A survey of travel managers has found that 80 per cent are concerned about their travellers flying on the Boeing 737 Max when it eventually returns to the skies.
The research, conducted by the Global Business Travel Association (Global Business Travel Association: formerly the NBTA (National Business Travel Association) and renamed in February 2011. It provides its members (business travel management professionals) with educa...) for the Financial Times, found two-thirds of travel managers believe their travellers might change plans to avoid flying on the aircraft, which has been grounded since March following two fatal crashes.
Thirty-eight per cent of those polled said they were personally ‘very concerned’ about flying on the 737 Max, while 43 per cent were ‘somewhat concerned’. Nineteen per cent believed it was ‘very likely’ that employees would book flights not served by the aircraft and 48 per cent said this was ‘somewhat likely’, according to the Financial Times.
When asked about their confidence in the problems with the aircraft being resolved are mixed – only 4 per cent are very confident, while 32 per cent are somewhat and 23 per cent are ‘not very’ confident.
Furthermore, travel managers seemed reluctant to trust airlines and Boeing when it comes to communication about the status of the 737 Max. Seventy-two said the Federal Aviation Administration (FAA) is best placed to say when the aircraft is safe to fly, but 28 per cent said the same of airlines and only 23 per cent said they would trust Boeing’s communications.
Global Business Travel Association: formerly the NBTA (National Business Travel Association) and renamed in February 2011. It provides its members (business travel management professionals) with educa... executive director Scott Solombrino told the publication that companies will be looking for “transparency” when the 737 Max is deemed safe for flying and will “want someone to say that the plane is fine and not just Boeing or the FAA”.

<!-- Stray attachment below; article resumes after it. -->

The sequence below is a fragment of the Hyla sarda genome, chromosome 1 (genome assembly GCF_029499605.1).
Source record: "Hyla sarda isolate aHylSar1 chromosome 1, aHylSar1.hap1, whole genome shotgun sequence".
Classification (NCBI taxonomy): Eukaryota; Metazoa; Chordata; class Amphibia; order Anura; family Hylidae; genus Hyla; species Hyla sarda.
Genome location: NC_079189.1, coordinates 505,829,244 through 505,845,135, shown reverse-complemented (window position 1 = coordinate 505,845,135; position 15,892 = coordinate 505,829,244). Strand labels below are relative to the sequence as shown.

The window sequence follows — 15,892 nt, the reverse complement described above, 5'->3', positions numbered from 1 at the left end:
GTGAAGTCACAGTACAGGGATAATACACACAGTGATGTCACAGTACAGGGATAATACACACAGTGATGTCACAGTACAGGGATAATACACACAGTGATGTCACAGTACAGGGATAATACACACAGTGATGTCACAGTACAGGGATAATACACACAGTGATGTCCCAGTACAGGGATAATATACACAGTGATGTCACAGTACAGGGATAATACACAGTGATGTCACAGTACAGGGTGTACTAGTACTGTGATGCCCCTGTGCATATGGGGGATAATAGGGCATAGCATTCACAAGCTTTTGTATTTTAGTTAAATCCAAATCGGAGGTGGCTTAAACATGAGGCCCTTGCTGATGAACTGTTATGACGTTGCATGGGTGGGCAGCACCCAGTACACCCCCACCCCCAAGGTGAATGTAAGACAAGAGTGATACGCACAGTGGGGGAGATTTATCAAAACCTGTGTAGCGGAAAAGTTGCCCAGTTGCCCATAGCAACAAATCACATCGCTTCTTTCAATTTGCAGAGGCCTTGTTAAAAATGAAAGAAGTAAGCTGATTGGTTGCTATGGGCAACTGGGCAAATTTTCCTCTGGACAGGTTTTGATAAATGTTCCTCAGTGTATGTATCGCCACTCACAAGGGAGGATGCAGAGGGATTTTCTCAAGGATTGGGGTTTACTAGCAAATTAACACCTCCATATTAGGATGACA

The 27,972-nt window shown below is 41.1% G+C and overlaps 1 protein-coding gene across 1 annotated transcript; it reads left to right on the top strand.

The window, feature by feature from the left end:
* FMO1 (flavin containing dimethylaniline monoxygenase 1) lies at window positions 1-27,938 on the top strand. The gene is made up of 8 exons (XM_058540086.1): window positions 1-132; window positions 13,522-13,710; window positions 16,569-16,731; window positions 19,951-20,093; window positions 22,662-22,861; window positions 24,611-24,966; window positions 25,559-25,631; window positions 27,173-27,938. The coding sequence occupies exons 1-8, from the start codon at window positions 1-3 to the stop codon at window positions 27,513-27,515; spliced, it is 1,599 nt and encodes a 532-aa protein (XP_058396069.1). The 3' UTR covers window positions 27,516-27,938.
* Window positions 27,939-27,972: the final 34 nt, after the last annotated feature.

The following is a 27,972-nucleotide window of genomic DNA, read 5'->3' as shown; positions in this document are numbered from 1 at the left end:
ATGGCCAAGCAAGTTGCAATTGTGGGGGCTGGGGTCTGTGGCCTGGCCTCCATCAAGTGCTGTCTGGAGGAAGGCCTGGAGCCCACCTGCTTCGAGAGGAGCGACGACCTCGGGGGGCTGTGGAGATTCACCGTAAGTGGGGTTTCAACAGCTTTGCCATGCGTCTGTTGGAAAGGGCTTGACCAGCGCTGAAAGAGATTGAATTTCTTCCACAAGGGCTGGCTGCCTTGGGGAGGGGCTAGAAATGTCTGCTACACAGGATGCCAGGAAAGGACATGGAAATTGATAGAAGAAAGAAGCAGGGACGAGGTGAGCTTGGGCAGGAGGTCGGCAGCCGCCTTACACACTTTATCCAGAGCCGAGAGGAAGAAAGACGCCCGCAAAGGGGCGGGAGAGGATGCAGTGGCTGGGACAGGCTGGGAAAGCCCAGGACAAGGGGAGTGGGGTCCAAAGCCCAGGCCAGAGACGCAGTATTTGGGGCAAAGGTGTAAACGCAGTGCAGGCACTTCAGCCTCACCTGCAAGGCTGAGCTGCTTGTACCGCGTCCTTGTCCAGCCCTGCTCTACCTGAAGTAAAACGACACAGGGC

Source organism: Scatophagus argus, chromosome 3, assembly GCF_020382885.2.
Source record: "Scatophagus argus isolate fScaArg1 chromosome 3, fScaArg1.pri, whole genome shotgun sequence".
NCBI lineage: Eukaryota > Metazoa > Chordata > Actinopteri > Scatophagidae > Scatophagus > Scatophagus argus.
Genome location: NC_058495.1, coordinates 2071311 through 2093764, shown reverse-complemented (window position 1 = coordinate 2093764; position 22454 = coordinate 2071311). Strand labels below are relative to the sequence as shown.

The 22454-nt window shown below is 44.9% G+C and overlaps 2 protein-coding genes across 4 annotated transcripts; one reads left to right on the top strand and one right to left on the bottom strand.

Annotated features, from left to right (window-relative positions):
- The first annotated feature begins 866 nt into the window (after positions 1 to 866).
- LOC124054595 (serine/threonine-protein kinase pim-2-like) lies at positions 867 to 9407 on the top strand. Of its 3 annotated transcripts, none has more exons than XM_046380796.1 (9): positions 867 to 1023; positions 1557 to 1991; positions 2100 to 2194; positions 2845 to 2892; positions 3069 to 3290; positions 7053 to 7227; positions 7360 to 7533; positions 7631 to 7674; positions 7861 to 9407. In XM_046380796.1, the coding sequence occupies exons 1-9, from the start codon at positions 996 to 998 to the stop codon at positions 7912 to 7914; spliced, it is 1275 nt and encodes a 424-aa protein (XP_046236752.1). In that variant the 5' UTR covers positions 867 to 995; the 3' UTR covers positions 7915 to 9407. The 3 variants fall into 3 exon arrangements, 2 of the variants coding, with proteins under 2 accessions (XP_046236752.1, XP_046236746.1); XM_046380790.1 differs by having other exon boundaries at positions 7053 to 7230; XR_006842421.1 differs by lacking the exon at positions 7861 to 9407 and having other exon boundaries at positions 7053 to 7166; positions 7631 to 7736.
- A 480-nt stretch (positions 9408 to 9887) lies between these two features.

The FAA has refused to put a timeline on when the aircraft will be re-certified for safety, with the regulator still testing a Boeing software update for the plane and determining what level of training it will require pilots to undergo in relation to the Manoeuvring Characteristics Augmentation System (MCAS).
The manufacturer has also issued a safety warning to customers after it was discovered that a wing part built by a third-party supplier might be defective. Boeing is working with airlines to replace the affected part.
Both American Airlines and Southwest Airlines have extended flight cancellations caused by the grounding of the 737 Max through September.